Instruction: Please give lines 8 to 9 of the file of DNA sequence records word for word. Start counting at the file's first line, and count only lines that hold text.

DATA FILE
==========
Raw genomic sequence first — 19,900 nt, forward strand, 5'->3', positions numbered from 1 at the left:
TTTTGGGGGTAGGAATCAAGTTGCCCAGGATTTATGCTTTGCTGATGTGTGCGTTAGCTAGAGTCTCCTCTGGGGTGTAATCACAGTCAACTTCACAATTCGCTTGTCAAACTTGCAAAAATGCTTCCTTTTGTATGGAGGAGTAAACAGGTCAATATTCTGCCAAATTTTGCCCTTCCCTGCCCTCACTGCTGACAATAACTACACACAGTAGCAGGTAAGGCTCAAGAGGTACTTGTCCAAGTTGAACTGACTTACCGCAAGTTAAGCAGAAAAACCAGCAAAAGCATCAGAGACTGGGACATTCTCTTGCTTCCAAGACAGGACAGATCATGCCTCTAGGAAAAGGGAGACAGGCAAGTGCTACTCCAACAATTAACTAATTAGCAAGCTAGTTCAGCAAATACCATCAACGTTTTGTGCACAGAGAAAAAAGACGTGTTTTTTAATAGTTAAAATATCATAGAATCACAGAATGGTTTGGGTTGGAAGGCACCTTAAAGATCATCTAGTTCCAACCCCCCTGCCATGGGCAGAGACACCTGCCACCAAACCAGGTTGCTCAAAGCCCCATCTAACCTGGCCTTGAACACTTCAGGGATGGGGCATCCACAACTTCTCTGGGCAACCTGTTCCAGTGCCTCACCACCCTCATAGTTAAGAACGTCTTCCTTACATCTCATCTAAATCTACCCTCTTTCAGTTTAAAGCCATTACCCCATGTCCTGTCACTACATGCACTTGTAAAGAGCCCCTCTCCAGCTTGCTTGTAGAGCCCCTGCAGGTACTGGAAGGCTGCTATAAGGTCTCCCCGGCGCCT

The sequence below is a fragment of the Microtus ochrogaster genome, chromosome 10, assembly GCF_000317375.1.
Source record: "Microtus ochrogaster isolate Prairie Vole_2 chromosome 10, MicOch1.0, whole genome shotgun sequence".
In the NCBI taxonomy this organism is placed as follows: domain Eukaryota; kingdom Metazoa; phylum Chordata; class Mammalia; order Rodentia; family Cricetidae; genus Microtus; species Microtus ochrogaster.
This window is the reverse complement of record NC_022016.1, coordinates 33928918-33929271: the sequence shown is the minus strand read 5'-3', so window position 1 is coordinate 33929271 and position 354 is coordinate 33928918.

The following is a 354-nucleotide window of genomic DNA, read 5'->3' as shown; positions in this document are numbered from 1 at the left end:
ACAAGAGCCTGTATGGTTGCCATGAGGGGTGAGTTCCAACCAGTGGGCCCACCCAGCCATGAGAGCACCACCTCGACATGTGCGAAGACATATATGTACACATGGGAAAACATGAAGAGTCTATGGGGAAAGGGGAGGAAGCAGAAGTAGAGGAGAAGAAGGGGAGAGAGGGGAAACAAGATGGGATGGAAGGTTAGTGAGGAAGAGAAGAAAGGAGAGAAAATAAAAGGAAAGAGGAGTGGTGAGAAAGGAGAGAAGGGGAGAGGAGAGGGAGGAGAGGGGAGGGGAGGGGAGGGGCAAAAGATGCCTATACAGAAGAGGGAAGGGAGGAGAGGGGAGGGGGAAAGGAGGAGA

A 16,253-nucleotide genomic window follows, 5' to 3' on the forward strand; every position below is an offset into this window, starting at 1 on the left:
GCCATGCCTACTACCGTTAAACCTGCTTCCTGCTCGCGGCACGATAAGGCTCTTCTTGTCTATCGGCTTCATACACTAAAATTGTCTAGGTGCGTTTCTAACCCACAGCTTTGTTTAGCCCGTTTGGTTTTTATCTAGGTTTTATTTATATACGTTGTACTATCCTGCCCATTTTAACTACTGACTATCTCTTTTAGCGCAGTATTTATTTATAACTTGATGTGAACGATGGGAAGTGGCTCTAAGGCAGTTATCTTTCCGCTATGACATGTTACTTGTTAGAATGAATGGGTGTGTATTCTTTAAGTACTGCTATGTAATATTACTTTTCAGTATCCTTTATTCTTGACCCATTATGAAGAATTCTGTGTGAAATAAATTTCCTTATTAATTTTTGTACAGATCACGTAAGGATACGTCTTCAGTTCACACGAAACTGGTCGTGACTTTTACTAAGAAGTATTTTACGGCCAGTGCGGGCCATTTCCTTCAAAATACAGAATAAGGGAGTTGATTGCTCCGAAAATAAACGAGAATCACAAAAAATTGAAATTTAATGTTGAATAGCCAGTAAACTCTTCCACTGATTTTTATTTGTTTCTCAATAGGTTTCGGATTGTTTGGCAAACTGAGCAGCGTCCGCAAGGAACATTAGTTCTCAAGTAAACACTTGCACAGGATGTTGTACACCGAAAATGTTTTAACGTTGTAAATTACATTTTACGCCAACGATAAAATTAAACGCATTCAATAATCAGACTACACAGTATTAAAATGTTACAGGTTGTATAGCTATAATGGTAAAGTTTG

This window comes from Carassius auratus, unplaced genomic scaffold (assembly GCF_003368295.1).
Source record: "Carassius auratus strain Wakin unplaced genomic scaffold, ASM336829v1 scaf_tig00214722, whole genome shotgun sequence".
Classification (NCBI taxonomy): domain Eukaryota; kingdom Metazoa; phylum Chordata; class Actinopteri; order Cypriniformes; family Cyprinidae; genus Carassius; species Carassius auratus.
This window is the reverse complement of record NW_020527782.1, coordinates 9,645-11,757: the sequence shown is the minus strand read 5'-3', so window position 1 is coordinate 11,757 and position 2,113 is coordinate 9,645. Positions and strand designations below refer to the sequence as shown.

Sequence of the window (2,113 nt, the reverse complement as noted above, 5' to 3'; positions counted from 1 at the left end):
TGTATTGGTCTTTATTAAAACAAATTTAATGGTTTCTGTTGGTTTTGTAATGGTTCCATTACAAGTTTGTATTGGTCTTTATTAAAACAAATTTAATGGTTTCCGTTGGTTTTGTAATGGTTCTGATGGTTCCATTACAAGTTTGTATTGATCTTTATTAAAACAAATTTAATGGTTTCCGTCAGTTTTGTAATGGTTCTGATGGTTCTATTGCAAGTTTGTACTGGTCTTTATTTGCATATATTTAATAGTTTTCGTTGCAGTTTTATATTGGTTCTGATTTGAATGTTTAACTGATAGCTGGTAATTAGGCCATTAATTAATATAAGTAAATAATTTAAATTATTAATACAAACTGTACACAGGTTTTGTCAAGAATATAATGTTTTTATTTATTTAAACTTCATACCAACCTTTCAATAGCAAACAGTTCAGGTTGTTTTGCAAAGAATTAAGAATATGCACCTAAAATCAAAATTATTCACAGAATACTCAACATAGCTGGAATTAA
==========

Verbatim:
ACAAGAGCCTGTATGGTTGCCATGAGGGGTGAGTTCCAACCAGTGGGCCCACCCAGCCATGAGAGCACCACCTCGACATGTGCGAAGACATATATGTACACATGGGAAAACATGAAGAGTCTATGGGGAAAGGGGAGGAAGCAGAAGTAGAGGAGAAGAAGGGGAGAGAGGGGAAACAAGATGGGATGGAAGGTTAGTGAGGAAGAGAAGAAAGGAGAGAAAATAAAAGGAAAGAGGAGTGGTGAGAAAGGAGAGAAGGGGAGAGGAGAGGGAGGAGAGGGGAGGGGAGGGGAGGGGCAAAAGATGCCTATACAGAAGAGGGAAGGGAGGAGAGGGGAGGGGGAAAGGAGGAGA

A 16,253-nucleotide genomic window follows, 5' to 3' on the forward strand; every position below is an offset into this window, starting at 1 on the left: